Because the highway to the danger zone of unlicensed contracting continues (yes, that is shameless homage to the Top Gun theme song), we must as well. If you missed it, check out the first part of this mini series here on homeowner's consenting to unlicensed contracting and how consent is no defense.
While states may vary, people who engage in unlicensed contracting often are limited in what they can recover on a project if a dispute arises. In Tennessee, for example, an unlicensed contractor cannot seek damages for his overhead and profit. Rather, he can only (potentially) recover his actual expenses for the job.
Let's say a contractor in Tennessee bid and undertook a project for $15,000. The property owner paid $10,000 and refused to pay the balance. If the contractor is not properly licensed giving authority to perform that particular scope of work at that particular price, he is limited in what he can recover if he were to file a lawsuit. Depending on where the threshold lies for actual expenses (such as material and labor costs) on the job, the contractor may not receive another dime and in fact, may face an award against him. The same principles apply if an owner files a lawsuit that the contractor is forced to defend. More often than not, the owner will prevail, subject to certain limitations.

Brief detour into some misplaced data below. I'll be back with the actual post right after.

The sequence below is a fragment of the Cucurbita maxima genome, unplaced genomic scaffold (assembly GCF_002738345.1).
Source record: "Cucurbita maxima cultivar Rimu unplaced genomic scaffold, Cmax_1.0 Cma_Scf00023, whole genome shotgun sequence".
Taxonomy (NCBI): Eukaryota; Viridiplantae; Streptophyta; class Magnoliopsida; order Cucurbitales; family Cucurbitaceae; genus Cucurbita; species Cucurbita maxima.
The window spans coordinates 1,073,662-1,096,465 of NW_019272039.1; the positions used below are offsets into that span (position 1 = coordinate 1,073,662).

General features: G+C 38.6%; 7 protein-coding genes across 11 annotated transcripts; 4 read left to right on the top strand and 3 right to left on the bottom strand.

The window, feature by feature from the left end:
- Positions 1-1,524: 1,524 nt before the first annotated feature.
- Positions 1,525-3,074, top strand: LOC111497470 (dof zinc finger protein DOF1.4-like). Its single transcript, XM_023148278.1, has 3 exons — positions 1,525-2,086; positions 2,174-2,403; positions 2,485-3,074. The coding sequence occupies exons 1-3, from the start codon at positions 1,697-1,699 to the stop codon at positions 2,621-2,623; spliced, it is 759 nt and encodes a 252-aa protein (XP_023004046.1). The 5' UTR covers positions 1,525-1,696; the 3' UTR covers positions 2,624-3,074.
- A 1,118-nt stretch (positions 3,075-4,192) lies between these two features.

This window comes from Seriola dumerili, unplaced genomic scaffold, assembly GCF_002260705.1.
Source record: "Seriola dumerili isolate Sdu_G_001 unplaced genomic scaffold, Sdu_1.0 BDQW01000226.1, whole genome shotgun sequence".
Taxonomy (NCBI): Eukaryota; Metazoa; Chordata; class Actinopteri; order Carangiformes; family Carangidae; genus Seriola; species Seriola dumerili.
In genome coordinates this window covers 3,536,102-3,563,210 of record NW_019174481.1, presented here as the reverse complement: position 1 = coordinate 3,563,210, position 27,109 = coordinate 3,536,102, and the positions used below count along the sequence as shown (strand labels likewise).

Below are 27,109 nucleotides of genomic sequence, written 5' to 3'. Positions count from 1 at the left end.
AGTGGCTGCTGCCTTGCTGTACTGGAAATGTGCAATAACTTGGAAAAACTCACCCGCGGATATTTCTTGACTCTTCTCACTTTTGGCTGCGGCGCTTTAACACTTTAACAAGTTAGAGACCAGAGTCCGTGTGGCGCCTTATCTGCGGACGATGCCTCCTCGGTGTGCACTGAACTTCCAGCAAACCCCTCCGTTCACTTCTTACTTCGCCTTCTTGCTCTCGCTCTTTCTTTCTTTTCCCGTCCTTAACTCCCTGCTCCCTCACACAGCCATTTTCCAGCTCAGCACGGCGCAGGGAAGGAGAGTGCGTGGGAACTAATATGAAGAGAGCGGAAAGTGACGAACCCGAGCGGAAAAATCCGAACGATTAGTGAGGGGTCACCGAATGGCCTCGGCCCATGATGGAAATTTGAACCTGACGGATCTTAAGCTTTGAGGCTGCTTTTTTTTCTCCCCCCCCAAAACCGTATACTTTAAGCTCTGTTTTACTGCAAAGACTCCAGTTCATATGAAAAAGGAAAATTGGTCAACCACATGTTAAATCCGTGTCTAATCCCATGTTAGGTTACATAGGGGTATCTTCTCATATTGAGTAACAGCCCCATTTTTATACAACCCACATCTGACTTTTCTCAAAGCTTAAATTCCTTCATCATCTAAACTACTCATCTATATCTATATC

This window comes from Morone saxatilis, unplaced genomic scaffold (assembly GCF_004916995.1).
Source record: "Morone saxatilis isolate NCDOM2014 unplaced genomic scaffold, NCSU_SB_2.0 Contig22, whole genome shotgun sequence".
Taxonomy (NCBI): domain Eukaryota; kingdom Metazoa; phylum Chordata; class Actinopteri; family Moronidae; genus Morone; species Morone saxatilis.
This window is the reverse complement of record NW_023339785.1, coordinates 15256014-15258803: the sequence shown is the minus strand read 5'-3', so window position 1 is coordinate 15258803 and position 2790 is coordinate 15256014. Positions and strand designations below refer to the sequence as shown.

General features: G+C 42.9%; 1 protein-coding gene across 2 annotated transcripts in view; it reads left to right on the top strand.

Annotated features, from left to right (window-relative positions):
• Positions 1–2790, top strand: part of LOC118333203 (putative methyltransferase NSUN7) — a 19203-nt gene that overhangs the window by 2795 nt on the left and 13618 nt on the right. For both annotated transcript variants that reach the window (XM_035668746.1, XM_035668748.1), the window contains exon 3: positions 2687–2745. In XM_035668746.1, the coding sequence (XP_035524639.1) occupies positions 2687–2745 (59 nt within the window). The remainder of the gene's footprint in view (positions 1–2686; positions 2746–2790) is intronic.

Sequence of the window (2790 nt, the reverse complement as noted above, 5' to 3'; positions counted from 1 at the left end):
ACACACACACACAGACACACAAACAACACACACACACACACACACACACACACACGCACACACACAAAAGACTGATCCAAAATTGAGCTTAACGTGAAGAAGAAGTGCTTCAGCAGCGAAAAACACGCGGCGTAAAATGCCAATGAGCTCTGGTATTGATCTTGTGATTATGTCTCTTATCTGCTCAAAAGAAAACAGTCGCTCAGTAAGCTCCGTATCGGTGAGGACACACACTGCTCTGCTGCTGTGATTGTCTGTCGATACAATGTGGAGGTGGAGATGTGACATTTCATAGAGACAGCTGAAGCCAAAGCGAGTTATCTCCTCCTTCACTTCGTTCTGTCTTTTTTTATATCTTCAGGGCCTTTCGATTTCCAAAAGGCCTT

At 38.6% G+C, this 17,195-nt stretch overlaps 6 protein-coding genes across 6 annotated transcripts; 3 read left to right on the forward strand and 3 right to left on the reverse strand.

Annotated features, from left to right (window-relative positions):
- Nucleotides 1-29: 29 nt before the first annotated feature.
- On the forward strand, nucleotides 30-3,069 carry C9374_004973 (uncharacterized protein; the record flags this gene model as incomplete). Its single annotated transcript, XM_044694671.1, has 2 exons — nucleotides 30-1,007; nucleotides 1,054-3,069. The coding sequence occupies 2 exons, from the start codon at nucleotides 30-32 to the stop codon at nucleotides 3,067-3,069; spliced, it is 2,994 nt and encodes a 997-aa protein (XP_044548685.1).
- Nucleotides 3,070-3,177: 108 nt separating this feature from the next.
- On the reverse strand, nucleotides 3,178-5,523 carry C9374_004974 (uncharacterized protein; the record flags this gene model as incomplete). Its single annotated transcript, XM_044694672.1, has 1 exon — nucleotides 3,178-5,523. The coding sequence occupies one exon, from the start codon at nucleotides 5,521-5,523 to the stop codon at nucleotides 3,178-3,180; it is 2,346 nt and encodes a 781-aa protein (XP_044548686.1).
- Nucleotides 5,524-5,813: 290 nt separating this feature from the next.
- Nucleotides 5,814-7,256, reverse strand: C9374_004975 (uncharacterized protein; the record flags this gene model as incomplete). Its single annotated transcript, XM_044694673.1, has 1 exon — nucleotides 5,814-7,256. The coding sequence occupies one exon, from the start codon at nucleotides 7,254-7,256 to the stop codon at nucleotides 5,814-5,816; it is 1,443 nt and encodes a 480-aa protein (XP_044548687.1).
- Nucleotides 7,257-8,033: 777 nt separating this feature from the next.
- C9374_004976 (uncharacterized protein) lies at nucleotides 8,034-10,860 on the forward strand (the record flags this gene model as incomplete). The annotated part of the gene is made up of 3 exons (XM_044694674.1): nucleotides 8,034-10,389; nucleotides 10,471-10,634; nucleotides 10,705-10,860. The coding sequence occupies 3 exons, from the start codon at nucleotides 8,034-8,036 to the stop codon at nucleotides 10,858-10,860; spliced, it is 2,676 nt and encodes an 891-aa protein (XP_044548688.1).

Regardless of where you work or what trade you perform, if a conversation is being had with a property owner or general contractor for that matter about how you are unlicensed, imagine a sign flashing before you that reads, "Danger: Do Not Enter - Consent is No Defense." Whatever is enticing you to move forward can cost you far more in the long run.
Now you know. Pass it on. All For Contractors is All For You!